If a person passes away in 2026 with an estate of $10 million and assuming the exemption amount is approximately $6 million, $4 million would be taxable. Estate tax rates can skyrocket up to 40%, and in this case would cause a seven-figure tax bill.
In addition, around 20 states now impose their own estate taxes, and many of these states impose taxes on an estate valued at $1 million or more. So when you add the value of a home, investments and life insurance proceeds, many Americans will find themselves on the wrong side of the state exemption and owe estate taxes to Uncle Sam.
The family is fighting
Family disputes often erupt after a death. Emotions are high, and no one is operating at their best. If disgruntled family members want to contest the will or are threatening a lawsuit, you will also need guidance from a legal professional as soon as possible. These fights can result in time-intensive and costly legal battles, and the sooner you get legal advice, the better chance you have of avoiding this.
Complicated beneficiary plans
Some wills have complicated beneficiary designations leaving assets to one child and nothing to another. Others could include charitable bequests or leaving assets to many beneficiaries.
Shweta Lawande, a financial adviser at Francis Financial specializing in working with widows, shares an example of a complicated beneficiary plan one of her clients had to muddle through. “We have one client: a lovely 94-year-old mother of three children, grandmother of 12 grandchildren, and great-grandmother of 14 great-grandchildren. When her husband died earlier this year, she inherited most of the estate. However, her husband was committed to leaving a gift at his death to all of his surviving heirs. We have introduced Sandy to a fantastic estate planning lawyer to ensure all assets are appropriately distributed as there are 30 beneficiaries.”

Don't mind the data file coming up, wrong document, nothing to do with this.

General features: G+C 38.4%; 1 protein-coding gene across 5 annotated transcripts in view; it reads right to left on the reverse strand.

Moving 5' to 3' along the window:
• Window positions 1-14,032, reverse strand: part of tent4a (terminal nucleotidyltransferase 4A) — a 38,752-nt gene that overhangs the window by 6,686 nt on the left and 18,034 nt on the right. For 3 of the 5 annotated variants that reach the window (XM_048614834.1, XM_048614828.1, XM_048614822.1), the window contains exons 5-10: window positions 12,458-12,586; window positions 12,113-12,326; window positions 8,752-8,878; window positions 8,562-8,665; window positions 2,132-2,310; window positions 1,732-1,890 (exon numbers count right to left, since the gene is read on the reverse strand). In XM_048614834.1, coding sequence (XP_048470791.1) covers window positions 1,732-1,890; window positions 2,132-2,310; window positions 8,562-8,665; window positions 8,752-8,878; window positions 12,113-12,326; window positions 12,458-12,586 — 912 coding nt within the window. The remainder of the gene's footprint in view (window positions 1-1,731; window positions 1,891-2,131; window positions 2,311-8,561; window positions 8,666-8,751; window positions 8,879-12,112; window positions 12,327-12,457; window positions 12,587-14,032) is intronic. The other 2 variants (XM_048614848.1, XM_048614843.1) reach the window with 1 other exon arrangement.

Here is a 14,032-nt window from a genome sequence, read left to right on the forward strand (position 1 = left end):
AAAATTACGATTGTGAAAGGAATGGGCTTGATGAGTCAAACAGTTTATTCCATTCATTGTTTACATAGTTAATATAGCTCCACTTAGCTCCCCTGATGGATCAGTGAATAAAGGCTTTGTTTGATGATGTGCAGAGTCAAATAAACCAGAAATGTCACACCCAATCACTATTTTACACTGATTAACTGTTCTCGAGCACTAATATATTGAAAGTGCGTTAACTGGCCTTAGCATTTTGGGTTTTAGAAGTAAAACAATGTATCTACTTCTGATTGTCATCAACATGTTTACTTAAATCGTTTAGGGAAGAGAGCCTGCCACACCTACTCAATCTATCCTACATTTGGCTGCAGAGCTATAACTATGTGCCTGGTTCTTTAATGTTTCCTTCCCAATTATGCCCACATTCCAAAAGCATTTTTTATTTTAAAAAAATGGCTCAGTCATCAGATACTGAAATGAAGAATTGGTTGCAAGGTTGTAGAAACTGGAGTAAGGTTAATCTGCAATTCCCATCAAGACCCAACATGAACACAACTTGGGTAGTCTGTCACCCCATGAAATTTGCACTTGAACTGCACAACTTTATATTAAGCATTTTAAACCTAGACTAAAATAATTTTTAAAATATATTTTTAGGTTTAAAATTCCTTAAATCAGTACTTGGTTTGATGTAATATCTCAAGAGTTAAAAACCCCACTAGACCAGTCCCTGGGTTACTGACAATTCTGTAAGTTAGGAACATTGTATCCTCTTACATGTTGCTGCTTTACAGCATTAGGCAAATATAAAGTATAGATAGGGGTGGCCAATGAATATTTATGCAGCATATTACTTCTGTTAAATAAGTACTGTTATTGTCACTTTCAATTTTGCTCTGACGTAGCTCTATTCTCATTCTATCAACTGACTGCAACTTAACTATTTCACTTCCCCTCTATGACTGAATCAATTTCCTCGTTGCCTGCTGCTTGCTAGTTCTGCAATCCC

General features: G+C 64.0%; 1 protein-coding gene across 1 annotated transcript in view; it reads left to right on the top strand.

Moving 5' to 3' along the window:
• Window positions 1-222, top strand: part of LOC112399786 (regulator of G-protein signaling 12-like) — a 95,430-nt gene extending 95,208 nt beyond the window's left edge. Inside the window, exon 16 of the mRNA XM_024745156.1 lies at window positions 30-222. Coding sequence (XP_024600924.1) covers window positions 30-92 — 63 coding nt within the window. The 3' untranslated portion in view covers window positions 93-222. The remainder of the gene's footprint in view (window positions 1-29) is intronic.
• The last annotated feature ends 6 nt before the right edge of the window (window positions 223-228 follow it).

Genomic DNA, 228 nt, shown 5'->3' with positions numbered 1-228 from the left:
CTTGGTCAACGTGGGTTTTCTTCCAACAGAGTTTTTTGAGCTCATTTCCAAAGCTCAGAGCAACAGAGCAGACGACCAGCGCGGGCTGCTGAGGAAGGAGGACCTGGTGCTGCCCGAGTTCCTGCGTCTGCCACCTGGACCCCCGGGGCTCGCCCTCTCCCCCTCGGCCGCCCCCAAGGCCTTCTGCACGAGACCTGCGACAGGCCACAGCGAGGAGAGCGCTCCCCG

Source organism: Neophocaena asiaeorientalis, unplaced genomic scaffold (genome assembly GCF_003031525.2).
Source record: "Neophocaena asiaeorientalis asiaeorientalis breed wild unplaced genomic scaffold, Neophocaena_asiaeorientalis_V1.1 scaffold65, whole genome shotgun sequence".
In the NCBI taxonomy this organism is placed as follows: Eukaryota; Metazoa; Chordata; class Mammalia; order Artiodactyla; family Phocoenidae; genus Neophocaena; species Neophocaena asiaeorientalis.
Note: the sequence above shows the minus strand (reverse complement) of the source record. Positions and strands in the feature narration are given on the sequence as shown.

Finding the right estate planning lawyer
It’s good to hire an accredited lawyer in your area whose primary focus is estate and trust law. Finding the right attorney may sound intimidating, but it doesn’t have to be complicated.
Your financial planner will likely have many trusted relationships with estate planning lawyers, and they can introduce you to a professional in your area.
This article was written by and presents the views of our contributing adviser, not the Kiplinger editorial staff. You can check adviser records with the SEC or with FINRA.
Stacy is a nationally recognized financial expert and the President and CEO of Francis Financial Inc. (opens in new tab), which she founded 15 years ago. She is a Certified Financial Planner® (CFP®) and Certified Divorce Financial Analyst® (CDFA®) who provides advice to women going through transitions, such as divorce, widowhood and sudden wealth. She is also the founder of Savvy Ladies™, a nonprofit that has provided free personal finance education and resources to over 15,000 women.